But what if you want to drive the Appalachians or roam a UNESCO world heritage site — for hours? Nissan CEO Hiroto Saikawa recently talked about a 300 mile target for 3 years from now, saying, “It’s a usable range, 300 miles. I believe that the technology will lead us there.” Yes, one can do a lot of roaming without potential “range anxiety” with 300 miles of range.
Kazuo Yajima, Renault-Nissan Alliance Global Director of EV & HEV technology, believes the future for cars will be pure electric vehicles — not plug-in hybrids. Certainly, if the charging infrastructure continues to increase (and becomes available practically everywhere) and electric vehicle range doubles or triples, then pure EV sales will increase dramatically.
The big transition will burst by 2020 for Nissan. “We have developed a prototype vehicle that can run 550 km while keeping the cargo capacity with the same external dimension as the current LEAF,” says Yajima. Inside EVs adds: “That’s 342 miles (we assume using the optimistic Jc08, which would be more like 250 miles of real world/EPA range).
That range figure is achieved by using a new battery cell with increased energy density. Packaging of the cells is more dense too. This information comes after new CEO Hiroto Saikawa earlier talked in April about a 300 mile target for 3 years from now.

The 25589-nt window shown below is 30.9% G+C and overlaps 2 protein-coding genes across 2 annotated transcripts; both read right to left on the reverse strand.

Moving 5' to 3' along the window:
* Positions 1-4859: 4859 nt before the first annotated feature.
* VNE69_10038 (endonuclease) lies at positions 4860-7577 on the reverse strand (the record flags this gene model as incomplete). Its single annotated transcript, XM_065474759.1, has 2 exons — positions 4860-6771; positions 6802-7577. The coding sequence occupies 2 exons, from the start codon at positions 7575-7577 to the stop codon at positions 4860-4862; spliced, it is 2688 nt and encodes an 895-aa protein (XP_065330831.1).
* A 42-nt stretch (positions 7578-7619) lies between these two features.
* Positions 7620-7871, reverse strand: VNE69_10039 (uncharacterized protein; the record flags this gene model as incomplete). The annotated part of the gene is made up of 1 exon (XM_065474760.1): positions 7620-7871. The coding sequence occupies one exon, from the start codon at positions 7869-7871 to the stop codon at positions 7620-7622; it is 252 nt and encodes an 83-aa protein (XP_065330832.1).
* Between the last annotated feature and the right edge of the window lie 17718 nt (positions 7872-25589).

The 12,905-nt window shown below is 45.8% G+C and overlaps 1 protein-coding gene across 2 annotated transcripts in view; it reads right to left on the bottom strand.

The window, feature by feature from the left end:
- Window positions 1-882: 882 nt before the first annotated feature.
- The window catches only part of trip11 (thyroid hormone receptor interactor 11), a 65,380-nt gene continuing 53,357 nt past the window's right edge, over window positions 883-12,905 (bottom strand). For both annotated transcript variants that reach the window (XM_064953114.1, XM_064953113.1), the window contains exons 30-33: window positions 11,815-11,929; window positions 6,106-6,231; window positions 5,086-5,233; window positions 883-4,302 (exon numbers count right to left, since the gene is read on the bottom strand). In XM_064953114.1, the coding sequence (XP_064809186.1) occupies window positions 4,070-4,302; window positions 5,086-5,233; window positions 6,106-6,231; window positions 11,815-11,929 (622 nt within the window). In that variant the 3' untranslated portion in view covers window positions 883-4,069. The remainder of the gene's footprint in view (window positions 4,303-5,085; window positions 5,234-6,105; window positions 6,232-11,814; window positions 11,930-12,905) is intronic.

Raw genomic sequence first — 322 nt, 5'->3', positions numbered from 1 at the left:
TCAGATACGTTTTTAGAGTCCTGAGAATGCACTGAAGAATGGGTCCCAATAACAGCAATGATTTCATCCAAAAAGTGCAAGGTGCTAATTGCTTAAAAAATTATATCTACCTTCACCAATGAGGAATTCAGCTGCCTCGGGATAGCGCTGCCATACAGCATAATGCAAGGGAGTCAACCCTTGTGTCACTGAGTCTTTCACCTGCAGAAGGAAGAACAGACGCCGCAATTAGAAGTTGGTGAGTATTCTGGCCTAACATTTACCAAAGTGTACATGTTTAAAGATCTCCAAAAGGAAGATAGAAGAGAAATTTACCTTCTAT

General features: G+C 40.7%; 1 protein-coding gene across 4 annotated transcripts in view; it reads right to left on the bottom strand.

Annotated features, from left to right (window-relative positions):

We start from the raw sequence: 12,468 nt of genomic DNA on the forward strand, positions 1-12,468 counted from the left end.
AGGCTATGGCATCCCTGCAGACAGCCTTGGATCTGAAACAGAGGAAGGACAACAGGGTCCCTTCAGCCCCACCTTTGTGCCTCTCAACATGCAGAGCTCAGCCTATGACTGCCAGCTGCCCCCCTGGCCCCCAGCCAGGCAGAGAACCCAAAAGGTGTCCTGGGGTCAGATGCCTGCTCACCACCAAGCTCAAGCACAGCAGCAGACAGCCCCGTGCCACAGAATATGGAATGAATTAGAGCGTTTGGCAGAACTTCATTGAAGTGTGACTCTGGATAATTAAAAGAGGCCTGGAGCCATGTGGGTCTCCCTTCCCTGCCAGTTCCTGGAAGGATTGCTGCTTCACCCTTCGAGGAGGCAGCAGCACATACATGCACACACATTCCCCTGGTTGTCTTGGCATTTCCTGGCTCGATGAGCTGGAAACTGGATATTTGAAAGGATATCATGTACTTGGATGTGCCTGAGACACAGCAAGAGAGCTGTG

If you are interested in getting an electric Nissan sooner, CleanTechnica recently explained that the 2018 LEAF is expected to offer a significant improvement over the 2017 LEAF, but big discounts on the LEAF are still making it attractive.
Here’s more of what we’ve heard: “The refreshed Nissan LEAF is, in addition to a revamped appearance, expected to possess a much improved range and Nissan’s semi-autonomous ProPilot driving features — which will reportedly allow for fully autonomous single-lane highway travel.”
Whether buying today or tomorrow, as a 2015 LEAF driver, I’m sure a Nissan LEAF is almost always a satisfying choice. We assume that’s why so many current EV drivers plan to buy or lease a LEAF next.
Source: CleanTechnica. Reproduced with permission.